Kareem Abdul-Jabbar Defends Gayle King Amid Kobe Bryant Controversy: 'Kobe Would Not Have Appreciated the Attacks'

NBA legend Kareem Abdul-Jabbar is defending CBS This Morning anchor Gayle King for her line of questioning about Kobe Bryant's troubled past in a recent interview that left her with death threats. In a column for The Hollywood Reporter, Abdul-Jabbar wrote that attacks from men like Snoop Dogg and 50 Cent, while coming "from a place of deep grief," were misogynistic — and perpetuated "negative stereotypes about how black men perceive and treat women."

"When a man calls a woman a b— because she does something he doesn't like, he is nourishing the already rampant misogyny in society. But when a black man does it, he is perpetuating negative stereotypes about how black men perceive and treat women," Abdul-Jabbar, 72, wrote. "That is harmful to the entire African-American community."

Mentioning the rappers' extremely large social media platforms, he said that they are "influencing a younger generation of men to continue to refer to women who don't do what men want as b—es. Worse, King started receiving death threats."

The former Los Angeles Lakers player admitted that "fame is unforgiving" and acknowledged that Snoop Dogg has since apologized to King for his initial reaction to her interview asking Lisa Leslie about the sexual assault charges Bryant faced in the early 2000s.

"Most people who make mistakes in their lives have a degree of privacy within which they can heal and redeem themselves. With the famous, nothing is forgotten and rarely is anything forgiven," Abdul-Jabbar wrote, referencing the accusation against Bryant. "The case was dismissed and Kobe redeemed himself many times over with his exemplary life since. To me, Kobe was even more exceptional because he learned from his mistakes and devoted himself to being a better person."

"Few have that kind of strength, courage, or commitment," Abdul-Jabbar continued. "We can love and respect Kobe without canonizing him as perfect. Death often immortalizes the ideal rather than the real. But it was the real Kobe, flaws and all, that we should love."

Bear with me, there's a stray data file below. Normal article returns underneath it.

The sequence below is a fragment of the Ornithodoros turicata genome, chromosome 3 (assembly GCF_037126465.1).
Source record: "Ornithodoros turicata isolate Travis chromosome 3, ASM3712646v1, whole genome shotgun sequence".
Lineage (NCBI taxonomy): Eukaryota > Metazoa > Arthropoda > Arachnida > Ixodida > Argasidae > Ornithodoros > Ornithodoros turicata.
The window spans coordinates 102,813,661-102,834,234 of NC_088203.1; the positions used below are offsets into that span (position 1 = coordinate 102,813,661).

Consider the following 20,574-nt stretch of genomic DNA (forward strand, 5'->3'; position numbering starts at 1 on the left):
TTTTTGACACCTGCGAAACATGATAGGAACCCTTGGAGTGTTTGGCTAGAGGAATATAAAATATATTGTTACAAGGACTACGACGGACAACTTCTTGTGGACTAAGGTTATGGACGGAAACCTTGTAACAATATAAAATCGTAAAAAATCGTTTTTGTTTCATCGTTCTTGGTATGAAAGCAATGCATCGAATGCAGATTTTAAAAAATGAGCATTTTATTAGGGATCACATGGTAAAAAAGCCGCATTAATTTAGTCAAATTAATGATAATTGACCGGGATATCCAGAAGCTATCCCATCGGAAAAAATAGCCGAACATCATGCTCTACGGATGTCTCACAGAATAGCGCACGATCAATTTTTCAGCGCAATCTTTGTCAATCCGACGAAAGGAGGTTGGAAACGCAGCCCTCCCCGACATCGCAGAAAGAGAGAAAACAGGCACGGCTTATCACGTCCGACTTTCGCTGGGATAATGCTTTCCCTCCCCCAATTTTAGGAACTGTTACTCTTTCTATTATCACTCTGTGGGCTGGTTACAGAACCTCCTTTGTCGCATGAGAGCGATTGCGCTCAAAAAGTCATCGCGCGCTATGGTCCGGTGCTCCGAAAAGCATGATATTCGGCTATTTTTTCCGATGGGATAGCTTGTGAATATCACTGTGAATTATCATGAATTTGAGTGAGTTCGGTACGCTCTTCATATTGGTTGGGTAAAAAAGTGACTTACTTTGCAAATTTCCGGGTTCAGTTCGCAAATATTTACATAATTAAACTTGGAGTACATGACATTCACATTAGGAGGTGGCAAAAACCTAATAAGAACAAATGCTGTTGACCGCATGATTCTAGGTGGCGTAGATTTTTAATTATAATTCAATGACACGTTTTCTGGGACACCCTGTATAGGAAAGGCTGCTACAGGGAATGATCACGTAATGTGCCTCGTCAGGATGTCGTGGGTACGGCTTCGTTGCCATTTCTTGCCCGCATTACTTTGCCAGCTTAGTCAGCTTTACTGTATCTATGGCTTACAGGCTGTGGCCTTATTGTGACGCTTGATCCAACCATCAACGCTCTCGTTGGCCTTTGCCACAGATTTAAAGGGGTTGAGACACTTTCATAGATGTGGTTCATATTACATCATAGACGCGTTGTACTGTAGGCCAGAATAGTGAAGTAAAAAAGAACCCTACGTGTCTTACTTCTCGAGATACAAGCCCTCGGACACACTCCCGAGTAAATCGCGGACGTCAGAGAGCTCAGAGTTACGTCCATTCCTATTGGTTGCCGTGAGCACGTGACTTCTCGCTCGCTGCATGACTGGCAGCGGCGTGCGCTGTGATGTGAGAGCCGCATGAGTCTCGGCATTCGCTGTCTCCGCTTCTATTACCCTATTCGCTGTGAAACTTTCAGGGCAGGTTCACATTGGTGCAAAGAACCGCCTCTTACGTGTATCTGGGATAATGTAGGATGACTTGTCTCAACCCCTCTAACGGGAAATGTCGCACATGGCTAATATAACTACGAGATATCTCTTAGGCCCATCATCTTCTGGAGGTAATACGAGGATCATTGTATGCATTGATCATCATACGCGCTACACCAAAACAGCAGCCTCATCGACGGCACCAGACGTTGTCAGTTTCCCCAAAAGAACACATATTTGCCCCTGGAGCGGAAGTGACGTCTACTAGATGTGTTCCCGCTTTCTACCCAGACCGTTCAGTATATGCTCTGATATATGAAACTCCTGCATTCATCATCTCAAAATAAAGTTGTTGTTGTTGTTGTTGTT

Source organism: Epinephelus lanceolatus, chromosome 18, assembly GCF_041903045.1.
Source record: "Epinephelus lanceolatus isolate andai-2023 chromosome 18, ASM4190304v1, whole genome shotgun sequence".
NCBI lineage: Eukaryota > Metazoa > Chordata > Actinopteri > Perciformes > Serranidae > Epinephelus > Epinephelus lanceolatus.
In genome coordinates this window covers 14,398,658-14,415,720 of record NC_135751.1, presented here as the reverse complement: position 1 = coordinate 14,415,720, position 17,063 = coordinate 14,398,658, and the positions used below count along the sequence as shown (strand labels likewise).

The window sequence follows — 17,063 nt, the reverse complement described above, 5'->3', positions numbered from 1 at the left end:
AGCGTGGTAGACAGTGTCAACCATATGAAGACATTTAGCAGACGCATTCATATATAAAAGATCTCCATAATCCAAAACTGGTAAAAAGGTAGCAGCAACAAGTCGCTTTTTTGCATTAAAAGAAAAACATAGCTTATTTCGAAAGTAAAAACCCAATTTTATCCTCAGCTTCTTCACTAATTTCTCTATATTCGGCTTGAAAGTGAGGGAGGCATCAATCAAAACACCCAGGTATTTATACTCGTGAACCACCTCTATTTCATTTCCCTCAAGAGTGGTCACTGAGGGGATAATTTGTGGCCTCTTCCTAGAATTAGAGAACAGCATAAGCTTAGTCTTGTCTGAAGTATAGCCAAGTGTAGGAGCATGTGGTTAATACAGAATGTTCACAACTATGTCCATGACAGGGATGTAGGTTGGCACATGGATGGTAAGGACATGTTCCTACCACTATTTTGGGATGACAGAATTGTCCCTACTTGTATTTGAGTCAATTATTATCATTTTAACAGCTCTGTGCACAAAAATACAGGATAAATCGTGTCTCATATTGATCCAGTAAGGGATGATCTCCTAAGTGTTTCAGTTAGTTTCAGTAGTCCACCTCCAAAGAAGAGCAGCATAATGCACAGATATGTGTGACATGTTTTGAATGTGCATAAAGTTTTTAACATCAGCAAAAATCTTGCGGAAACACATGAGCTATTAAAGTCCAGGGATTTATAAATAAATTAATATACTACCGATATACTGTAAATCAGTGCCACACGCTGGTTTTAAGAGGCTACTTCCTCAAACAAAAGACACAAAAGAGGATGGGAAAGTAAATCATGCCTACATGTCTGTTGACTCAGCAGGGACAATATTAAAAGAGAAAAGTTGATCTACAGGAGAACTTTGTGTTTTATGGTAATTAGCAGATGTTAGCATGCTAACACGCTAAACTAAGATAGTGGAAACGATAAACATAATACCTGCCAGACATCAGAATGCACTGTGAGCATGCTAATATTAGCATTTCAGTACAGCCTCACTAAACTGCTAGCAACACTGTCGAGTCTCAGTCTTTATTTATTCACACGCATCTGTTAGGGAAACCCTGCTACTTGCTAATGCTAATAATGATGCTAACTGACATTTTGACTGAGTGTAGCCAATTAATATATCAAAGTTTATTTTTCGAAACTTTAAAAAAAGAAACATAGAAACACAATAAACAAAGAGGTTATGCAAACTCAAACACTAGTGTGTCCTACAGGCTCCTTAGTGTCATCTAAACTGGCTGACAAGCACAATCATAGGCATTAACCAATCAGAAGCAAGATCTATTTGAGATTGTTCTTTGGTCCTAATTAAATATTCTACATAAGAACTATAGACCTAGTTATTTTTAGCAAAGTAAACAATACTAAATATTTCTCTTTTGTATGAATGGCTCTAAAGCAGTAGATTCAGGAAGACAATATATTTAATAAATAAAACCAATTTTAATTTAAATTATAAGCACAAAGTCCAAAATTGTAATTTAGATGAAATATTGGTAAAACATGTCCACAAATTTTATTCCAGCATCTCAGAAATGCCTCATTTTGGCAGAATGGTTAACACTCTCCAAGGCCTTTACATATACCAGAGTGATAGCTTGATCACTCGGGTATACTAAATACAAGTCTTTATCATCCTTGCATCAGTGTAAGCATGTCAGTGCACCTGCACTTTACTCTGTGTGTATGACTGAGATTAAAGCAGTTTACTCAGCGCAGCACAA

In closing, the Dancing With the Stars alum wrote that "Kobe would not have appreciated the attacks against Gayle King because he know they perpetuated a climate of disrespect that would be physically, mentally, and socially harmful toward all women, including his wife and daughters."

When King asked Leslie if the WNBA legend thought the allegations against Bryant complicated his legacy at all, Bryant fans — including Snoop and 50 — reacted with vitriol, saying it was inappropriate for King to bring up the old charge so soon after Bryant's sudden death on Jan. 26.

King herself admitted that the way the interview was framed "mortified" her, saying that it was taken out of context. CBS News admitted that it made a mistake. Days later, King's close friend Oprah Winfrey revealed that King had been subjected to death threats and had to travel with security.

In an Instagram video shared Wednesday, Snoop Dogg unequivocally apologized to King.

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"Had a talk with my momma," he wrote in the caption. "Two wrongs don't make it right. Time to heal, [Gayle King]. Peace [and] love. Praying for [you] and your family as well as Vanessa and the kids."

Photo credit: Allen Berezovsky / Contributor / Getty